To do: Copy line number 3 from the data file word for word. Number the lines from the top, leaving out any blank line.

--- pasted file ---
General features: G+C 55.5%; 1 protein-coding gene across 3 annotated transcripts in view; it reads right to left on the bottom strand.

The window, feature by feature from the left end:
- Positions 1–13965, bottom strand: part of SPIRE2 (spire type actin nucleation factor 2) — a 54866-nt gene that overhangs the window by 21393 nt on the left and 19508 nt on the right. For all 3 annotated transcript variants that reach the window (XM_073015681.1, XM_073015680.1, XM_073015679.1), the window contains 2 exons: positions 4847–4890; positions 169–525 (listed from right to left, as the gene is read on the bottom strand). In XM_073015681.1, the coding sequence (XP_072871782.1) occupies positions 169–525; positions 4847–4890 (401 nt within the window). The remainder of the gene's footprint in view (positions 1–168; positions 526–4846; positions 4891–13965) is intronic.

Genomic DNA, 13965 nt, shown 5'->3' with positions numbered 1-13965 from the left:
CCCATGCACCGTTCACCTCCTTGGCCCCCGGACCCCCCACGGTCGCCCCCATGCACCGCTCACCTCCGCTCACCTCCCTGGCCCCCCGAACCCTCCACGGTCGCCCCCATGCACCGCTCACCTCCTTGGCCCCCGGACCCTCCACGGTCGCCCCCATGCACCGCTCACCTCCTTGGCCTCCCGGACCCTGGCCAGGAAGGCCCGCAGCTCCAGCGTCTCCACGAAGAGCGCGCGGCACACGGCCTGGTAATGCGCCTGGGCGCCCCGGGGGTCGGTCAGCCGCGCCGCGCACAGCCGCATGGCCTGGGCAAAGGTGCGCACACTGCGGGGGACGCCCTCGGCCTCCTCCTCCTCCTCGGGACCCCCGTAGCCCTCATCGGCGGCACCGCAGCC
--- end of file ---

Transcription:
- Positions 1–13965, bottom strand: part of SPIRE2 (spire type actin nucleation factor 2) — a 54866-nt gene that overhangs the window by 21393 nt on the left and 19508 nt on the right. For all 3 annotated transcript variants that reach the window (XM_073015681.1, XM_073015680.1, XM_073015679.1), the window contains 2 exons: positions 4847–4890; positions 169–525 (listed from right to left, as the gene is read on the bottom strand). In XM_073015681.1, the coding sequence (XP_072871782.1) occupies positions 169–525; positions 4847–4890 (401 nt within the window). The remainder of the gene's footprint in view (positions 1–168; positions 526–4846; positions 4891–13965) is intronic.